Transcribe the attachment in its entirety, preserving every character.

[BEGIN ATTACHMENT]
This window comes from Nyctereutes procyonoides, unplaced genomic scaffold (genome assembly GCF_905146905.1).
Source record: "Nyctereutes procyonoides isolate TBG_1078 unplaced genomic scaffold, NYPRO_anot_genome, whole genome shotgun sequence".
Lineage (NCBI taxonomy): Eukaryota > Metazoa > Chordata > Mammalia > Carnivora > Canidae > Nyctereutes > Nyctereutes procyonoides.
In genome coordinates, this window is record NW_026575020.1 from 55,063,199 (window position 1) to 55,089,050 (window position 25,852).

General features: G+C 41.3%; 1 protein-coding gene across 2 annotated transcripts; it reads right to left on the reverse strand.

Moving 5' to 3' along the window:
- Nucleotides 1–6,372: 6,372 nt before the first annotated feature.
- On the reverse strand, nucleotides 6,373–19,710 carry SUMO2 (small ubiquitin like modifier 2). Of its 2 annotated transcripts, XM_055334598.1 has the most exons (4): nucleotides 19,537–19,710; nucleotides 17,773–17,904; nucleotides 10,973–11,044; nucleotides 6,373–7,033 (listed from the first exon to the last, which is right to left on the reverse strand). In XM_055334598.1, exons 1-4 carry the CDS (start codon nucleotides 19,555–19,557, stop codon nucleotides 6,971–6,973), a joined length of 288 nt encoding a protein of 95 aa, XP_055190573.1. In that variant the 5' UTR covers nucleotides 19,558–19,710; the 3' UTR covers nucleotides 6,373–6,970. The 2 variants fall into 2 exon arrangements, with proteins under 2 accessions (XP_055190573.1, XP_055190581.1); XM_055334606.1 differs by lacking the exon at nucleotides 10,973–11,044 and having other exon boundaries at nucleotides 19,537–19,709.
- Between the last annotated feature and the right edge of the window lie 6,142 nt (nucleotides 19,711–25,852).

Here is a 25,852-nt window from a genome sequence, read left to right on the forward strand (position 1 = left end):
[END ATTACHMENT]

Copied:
This window comes from Nyctereutes procyonoides, unplaced genomic scaffold (genome assembly GCF_905146905.1).
Source record: "Nyctereutes procyonoides isolate TBG_1078 unplaced genomic scaffold, NYPRO_anot_genome, whole genome shotgun sequence".
Lineage (NCBI taxonomy): Eukaryota > Metazoa > Chordata > Mammalia > Carnivora > Canidae > Nyctereutes > Nyctereutes procyonoides.
In genome coordinates, this window is record NW_026575020.1 from 55,063,199 (window position 1) to 55,089,050 (window position 25,852).

General features: G+C 41.3%; 1 protein-coding gene across 2 annotated transcripts; it reads right to left on the reverse strand.

Moving 5' to 3' along the window:
- Nucleotides 1–6,372: 6,372 nt before the first annotated feature.
- On the reverse strand, nucleotides 6,373–19,710 carry SUMO2 (small ubiquitin like modifier 2). Of its 2 annotated transcripts, XM_055334598.1 has the most exons (4): nucleotides 19,537–19,710; nucleotides 17,773–17,904; nucleotides 10,973–11,044; nucleotides 6,373–7,033 (listed from the first exon to the last, which is right to left on the reverse strand). In XM_055334598.1, exons 1-4 carry the CDS (start codon nucleotides 19,555–19,557, stop codon nucleotides 6,971–6,973), a joined length of 288 nt encoding a protein of 95 aa, XP_055190573.1. In that variant the 5' UTR covers nucleotides 19,558–19,710; the 3' UTR covers nucleotides 6,373–6,970. The 2 variants fall into 2 exon arrangements, with proteins under 2 accessions (XP_055190573.1, XP_055190581.1); XM_055334606.1 differs by lacking the exon at nucleotides 10,973–11,044 and having other exon boundaries at nucleotides 19,537–19,709.
- Between the last annotated feature and the right edge of the window lie 6,142 nt (nucleotides 19,711–25,852).

Here is a 25,852-nt window from a genome sequence, read left to right on the forward strand (position 1 = left end):